Friday links (Monday edition) Let’s hope this isn’t true
Apr 062010
“United States plans new bases in Brazil and Peru to contain Venezuela,” says TeleSur.

During his stop in Quito yesterday, the assistant secretary of state for Western Hemisphere Affairs, Arturo Valenzuela, was asked about reports that the United States and Brazil are talking about creating a joint anti-narcotics facility in Rio de Janeiro.

Valenzuela responded that the United States and Brazil are discussing a bilateral security agreement. He insisted that this will not resemble the Defense Cooperation Agreement signed by the United States and Colombia last October, which granted U.S. personnel access to seven Colombian military bases. But he didn’t explain much more.

Below is a translation of the article that broke this story, a piece that appeared last Wednesday in Brazil’s O Estado de São Paulo.

This article tells us the following:

  • The facility will be under Brazilian command.
  • It will resemble the U.S. facility (Joint Interagency Task Force South) in Key West, Florida, where representatives of several Latin American countries, and several U.S. military and law-enforcement agencies, monitor the skies and waters of the Caribbean and eastern Pacific for aircraft and boats suspected of trafficking in drugs, arms or other contraband. It will also resemble a similar European Union facility at Lisbon, Portugal.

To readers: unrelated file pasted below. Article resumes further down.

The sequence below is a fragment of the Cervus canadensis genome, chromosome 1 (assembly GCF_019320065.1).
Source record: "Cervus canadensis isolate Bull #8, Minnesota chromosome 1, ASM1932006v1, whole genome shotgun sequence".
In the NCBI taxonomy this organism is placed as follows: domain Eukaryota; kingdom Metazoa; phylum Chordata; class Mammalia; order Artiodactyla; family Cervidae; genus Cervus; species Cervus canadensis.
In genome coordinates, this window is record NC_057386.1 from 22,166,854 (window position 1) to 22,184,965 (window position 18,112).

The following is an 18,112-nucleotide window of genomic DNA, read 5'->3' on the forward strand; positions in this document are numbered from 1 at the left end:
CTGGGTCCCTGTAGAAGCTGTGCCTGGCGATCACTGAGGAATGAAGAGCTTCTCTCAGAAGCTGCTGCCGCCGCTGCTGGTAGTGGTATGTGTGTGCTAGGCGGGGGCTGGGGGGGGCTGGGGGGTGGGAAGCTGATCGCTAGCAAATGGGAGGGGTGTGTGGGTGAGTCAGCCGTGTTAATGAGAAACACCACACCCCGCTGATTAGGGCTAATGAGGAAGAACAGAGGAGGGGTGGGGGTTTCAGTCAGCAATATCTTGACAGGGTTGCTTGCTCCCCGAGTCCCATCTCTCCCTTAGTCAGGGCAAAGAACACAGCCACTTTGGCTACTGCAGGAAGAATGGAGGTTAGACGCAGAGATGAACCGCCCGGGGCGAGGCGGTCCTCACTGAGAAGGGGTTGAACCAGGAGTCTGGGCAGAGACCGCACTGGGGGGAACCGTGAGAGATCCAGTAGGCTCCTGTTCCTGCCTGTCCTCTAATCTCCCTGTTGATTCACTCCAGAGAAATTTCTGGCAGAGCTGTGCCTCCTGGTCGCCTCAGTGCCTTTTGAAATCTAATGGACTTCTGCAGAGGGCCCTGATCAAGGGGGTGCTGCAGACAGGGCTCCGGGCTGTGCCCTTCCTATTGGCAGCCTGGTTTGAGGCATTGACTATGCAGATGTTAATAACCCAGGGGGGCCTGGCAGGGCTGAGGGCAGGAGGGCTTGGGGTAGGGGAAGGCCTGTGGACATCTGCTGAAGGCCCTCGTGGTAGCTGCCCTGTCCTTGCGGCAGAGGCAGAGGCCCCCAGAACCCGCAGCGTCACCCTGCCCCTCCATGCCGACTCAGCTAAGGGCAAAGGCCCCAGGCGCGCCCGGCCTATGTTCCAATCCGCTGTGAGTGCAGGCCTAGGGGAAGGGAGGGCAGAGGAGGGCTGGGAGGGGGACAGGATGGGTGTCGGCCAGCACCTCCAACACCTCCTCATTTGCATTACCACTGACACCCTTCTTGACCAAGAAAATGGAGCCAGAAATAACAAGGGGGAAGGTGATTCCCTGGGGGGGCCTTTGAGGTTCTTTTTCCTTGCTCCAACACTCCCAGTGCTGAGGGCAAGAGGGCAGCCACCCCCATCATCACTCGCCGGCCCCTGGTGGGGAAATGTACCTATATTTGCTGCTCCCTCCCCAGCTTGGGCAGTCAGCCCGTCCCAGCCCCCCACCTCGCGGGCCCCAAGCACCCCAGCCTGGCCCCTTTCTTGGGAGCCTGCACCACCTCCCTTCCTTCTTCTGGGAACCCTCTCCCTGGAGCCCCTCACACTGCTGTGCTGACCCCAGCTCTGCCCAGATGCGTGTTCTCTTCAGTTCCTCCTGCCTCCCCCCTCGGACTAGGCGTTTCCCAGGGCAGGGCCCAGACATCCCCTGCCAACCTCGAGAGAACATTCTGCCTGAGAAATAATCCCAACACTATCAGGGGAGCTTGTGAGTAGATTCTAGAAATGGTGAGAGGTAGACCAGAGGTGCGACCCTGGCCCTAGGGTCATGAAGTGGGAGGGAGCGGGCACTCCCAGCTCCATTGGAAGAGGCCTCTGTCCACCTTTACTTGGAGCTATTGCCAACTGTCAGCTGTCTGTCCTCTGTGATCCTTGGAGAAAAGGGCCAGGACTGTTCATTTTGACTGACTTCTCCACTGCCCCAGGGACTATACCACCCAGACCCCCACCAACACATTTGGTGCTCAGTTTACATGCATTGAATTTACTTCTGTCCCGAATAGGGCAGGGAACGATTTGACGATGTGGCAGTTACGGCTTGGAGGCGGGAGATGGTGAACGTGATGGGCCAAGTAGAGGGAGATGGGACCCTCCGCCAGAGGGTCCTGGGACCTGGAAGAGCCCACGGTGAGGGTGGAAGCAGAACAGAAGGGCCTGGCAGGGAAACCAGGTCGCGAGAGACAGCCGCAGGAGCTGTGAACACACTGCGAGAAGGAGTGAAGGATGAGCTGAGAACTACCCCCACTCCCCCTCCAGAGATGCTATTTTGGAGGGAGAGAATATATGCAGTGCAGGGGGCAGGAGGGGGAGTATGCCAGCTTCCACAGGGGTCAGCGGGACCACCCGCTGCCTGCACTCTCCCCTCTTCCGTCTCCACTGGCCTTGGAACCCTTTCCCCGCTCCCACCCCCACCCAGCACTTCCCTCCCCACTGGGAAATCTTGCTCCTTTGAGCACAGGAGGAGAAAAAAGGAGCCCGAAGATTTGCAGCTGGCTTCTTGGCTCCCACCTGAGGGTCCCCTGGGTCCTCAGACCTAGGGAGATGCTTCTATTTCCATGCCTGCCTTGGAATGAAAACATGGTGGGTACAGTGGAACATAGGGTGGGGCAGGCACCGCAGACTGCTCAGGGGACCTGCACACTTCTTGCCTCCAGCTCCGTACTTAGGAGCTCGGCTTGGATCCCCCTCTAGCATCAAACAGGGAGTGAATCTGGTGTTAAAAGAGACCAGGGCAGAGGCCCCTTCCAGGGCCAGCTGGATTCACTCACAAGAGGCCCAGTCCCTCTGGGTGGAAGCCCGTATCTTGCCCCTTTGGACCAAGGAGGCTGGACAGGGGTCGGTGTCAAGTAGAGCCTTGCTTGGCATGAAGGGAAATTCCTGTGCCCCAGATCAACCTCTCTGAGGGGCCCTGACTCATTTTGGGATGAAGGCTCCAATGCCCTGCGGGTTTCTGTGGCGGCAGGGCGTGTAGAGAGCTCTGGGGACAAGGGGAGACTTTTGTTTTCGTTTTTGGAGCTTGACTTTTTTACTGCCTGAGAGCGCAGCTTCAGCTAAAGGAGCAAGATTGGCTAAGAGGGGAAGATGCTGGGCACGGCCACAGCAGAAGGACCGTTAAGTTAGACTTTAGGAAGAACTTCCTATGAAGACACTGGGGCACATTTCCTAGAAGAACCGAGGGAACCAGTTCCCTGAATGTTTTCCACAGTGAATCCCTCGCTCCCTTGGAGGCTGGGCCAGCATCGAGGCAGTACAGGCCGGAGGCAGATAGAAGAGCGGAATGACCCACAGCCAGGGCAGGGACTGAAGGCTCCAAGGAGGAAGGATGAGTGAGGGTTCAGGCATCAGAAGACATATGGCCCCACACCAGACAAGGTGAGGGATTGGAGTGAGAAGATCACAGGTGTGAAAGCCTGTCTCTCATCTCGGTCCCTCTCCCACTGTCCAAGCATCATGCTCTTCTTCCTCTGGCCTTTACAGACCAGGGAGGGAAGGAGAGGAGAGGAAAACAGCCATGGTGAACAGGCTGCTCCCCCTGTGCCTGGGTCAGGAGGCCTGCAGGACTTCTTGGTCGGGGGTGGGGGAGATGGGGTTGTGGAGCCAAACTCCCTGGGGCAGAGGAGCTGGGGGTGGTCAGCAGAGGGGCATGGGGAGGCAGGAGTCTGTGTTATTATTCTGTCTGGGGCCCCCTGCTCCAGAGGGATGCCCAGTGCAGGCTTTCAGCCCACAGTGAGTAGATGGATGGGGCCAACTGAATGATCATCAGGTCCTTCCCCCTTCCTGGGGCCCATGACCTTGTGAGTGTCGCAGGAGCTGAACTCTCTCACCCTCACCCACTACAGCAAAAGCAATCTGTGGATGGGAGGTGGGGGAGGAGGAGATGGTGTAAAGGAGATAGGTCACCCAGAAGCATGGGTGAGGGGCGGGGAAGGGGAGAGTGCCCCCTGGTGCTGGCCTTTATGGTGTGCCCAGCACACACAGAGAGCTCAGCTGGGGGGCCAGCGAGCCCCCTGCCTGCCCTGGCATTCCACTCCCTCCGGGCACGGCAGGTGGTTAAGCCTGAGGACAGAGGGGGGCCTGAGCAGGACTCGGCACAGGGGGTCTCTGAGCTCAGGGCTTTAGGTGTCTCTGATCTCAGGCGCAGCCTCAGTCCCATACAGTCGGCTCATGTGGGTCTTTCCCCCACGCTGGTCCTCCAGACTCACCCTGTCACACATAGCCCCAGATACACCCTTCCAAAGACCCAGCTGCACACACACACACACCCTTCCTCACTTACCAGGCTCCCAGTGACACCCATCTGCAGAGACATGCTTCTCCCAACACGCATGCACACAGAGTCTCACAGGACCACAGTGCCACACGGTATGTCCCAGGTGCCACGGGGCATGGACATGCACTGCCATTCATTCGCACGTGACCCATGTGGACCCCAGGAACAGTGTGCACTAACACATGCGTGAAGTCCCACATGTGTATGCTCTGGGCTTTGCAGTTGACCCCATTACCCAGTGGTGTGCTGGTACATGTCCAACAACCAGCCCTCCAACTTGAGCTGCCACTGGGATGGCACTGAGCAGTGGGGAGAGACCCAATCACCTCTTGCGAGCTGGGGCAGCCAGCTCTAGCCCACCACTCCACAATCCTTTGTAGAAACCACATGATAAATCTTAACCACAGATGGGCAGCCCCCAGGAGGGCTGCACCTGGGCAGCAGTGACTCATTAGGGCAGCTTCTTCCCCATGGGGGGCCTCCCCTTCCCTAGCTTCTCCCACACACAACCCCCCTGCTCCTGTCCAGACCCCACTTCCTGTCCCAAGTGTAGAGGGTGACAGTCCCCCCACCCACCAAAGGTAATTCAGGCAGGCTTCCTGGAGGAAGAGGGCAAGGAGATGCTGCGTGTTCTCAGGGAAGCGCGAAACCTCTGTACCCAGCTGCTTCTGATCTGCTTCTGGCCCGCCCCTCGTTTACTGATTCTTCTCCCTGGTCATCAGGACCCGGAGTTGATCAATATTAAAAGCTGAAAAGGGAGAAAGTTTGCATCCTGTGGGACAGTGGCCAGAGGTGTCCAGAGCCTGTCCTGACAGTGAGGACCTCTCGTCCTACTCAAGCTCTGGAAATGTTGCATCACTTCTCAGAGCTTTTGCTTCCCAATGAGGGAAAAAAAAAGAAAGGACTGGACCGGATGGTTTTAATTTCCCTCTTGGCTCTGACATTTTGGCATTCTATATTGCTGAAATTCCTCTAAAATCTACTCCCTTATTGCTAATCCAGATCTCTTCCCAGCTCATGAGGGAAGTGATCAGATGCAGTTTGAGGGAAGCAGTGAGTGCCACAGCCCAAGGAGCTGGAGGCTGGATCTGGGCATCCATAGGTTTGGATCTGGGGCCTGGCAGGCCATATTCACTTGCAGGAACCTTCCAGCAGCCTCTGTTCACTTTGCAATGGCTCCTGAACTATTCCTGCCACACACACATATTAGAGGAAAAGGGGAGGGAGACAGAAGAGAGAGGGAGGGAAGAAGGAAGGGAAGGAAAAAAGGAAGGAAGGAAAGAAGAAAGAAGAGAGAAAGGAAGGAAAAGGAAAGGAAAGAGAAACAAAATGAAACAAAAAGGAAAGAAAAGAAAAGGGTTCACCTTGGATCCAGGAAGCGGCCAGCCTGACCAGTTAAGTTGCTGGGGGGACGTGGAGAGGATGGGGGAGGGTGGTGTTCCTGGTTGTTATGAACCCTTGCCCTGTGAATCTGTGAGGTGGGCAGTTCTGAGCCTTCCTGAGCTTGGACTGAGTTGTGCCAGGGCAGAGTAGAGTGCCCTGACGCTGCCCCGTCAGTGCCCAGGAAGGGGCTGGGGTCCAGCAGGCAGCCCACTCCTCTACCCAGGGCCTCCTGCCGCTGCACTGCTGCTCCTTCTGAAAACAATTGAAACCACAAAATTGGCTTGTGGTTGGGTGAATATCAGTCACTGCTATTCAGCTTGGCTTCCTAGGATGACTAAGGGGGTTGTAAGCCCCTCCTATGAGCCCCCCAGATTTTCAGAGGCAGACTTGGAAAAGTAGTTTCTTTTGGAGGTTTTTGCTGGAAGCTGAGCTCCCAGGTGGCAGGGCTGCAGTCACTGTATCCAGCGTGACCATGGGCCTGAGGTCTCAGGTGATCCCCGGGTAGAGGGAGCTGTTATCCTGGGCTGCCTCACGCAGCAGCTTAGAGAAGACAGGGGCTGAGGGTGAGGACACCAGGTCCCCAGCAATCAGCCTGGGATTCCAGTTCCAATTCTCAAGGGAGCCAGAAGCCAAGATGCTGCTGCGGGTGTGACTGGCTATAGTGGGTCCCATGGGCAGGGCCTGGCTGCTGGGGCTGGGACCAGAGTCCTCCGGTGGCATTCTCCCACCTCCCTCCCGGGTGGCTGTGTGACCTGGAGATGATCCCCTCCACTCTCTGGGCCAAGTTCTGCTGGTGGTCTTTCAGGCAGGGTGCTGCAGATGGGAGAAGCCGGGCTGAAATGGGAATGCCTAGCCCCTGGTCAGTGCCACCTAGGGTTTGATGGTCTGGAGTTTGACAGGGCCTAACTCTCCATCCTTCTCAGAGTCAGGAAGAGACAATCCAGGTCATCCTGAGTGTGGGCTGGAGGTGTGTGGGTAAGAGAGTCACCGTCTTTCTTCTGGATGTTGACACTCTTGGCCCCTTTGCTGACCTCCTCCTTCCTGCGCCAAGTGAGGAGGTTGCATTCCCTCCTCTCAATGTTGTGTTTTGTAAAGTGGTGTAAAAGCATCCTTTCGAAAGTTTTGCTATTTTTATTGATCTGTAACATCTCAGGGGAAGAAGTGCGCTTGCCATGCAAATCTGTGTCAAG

• As such, it will not be a military base, but a building where people gather and share intelligence.

Put that way, the new facility sounds rather uncontroversial. But as media outlets all over the region start reporting about a “new U.S. base in Brazil,” the U.S. government’s public diplomacy apparatus has responded with … silence.

This lack of an official response is troubling because we’ve seen this before. In 2008, the Southern Command caused a regional outcry by suddenly rolling out a long-dormant “4th Fleet” for its operations in the hemisphere. Alarms went off again in mid-2009, after the first leaks about the Colombia defense agreement. In neither case did U.S. officials explain what they were doing. In the face of this silence, Latin American perceptions of both moves ended up being shaped by media outlets and governments that suspect the worst of U.S. motives.